SAM project announces results of 3D printing sustainability survey


The SAM (Sector Skills Strategy in Additive Manufacturing) project has published the preliminary results of its 3D printing survey, which among other things assessed the role of additive manufacturing education for environmental sustainability.

The EU-funded project is coordinated by the European Welding Federation (EWF), of which the 3D printing industry is an associate partner of SAM, and is developing a European AM Observatory to identify skills needed for the technology and supply them to industry.

In this context, the project plays a key role in the consolidation of the International AM Qualification System (IAMQS) and, following the results of the survey, proposed a new unit of competence to address the topic of sustainability in the additive manufacturing.

The SAM project coordinated by EWF released its first report on the skills gap in the 3D printing workforce in 2020. Photo via the SAM project.

The SAM project

In February, the SAM project published a European roadmap for additive manufacturing with the aim of closing skills gaps in the sector. The roadmap outlines the critical skills shortage challenges that the 3D printing industry currently faces and proposes how it intends to address them through to 2030.

Along with the roadmap, the SAM project also introduced IAMQS. Backed by a quality assurance system, IAMQS is comprised of a set of qualifications for different skill levels in 3D printing technologies that are aligned with industry requirements and validated by experts.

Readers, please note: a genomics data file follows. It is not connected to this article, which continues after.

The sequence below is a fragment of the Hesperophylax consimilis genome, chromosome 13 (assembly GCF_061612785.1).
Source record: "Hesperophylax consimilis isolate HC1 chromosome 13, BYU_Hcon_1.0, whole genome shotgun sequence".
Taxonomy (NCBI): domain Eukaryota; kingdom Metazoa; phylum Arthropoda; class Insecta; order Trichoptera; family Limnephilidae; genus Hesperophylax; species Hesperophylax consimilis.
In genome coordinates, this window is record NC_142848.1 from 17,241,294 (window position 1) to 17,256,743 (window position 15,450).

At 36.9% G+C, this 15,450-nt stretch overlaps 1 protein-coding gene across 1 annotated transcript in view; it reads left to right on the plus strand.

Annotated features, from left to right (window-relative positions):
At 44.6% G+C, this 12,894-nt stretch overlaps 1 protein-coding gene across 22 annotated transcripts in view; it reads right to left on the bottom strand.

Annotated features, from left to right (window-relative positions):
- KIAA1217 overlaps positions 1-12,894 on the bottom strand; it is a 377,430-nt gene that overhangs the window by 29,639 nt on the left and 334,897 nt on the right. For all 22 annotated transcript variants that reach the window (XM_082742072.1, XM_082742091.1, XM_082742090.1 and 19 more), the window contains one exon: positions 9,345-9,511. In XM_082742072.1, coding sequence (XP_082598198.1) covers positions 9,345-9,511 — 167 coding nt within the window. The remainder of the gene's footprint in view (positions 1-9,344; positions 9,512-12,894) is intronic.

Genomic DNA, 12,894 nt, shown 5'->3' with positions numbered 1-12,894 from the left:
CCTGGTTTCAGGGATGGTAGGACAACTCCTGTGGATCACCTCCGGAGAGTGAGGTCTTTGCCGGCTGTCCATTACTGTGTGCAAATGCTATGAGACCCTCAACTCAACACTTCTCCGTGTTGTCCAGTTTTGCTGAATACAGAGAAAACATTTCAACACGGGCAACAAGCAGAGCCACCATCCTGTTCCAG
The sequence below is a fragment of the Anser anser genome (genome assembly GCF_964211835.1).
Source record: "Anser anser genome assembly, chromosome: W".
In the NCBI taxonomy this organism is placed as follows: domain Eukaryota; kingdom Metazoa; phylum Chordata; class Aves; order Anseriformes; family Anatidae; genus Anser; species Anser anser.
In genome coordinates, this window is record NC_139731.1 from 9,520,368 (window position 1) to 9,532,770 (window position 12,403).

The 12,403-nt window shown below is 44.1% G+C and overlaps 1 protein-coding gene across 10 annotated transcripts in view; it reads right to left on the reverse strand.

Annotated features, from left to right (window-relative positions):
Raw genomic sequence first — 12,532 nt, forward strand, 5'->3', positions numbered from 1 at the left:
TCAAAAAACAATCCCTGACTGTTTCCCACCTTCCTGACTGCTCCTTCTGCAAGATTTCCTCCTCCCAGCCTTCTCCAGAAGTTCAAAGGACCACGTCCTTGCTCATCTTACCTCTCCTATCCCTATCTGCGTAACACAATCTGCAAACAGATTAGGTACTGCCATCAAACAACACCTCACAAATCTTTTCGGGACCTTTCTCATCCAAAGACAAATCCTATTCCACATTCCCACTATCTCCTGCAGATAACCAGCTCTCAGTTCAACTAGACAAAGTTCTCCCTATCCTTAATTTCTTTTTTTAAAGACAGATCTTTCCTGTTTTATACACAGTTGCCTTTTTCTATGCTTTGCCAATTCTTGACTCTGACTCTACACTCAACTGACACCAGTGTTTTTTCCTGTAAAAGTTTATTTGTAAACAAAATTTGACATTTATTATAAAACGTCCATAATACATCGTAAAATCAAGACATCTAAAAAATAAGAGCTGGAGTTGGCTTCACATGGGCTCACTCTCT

IAMQS is deployed through a network of selected training providers with connections to multiple industries that benefit from 3D printing. The SAM project has now published a new set of survey results related to additive manufacturing education for sustainability.

"Green skills" addressed by current training courses in additive manufacturing.  Image via the SAM project.
“Green skills” addressed by current training courses in additive manufacturing. Image via the SAM project.

SAM survey results

The role of environmental sustainability education is becoming increasingly important as European citizens face new professional challenges in a multitude of different industrial sectors. To adapt to these changes, many workers will need to retrain to acquire new skills or expand their existing skills, and the need to provide green, digital and entrepreneurial skills, alongside technical skills, will become increasingly crucial. in order to show the benefits of implementing sustainable processes in industrial ecosystems.

While environmental and climate goals appear to be viewed with great importance by the European Commission and United Nations policy agendas, these goals are not achievable without an education for sustainable development approach, SAM says.

Currently, IAMQS covers metal additive manufacturing processing qualifications for operators, designers, supervisors, inspectors, coordinators and engineers, as well as a polymer qualification for designers. Although environmentally conscious elements such as life cycle assessments, waste management and material reuse appear in these qualifications, there has not yet been a dedicated training program on the sustainability aspects of 3D printing.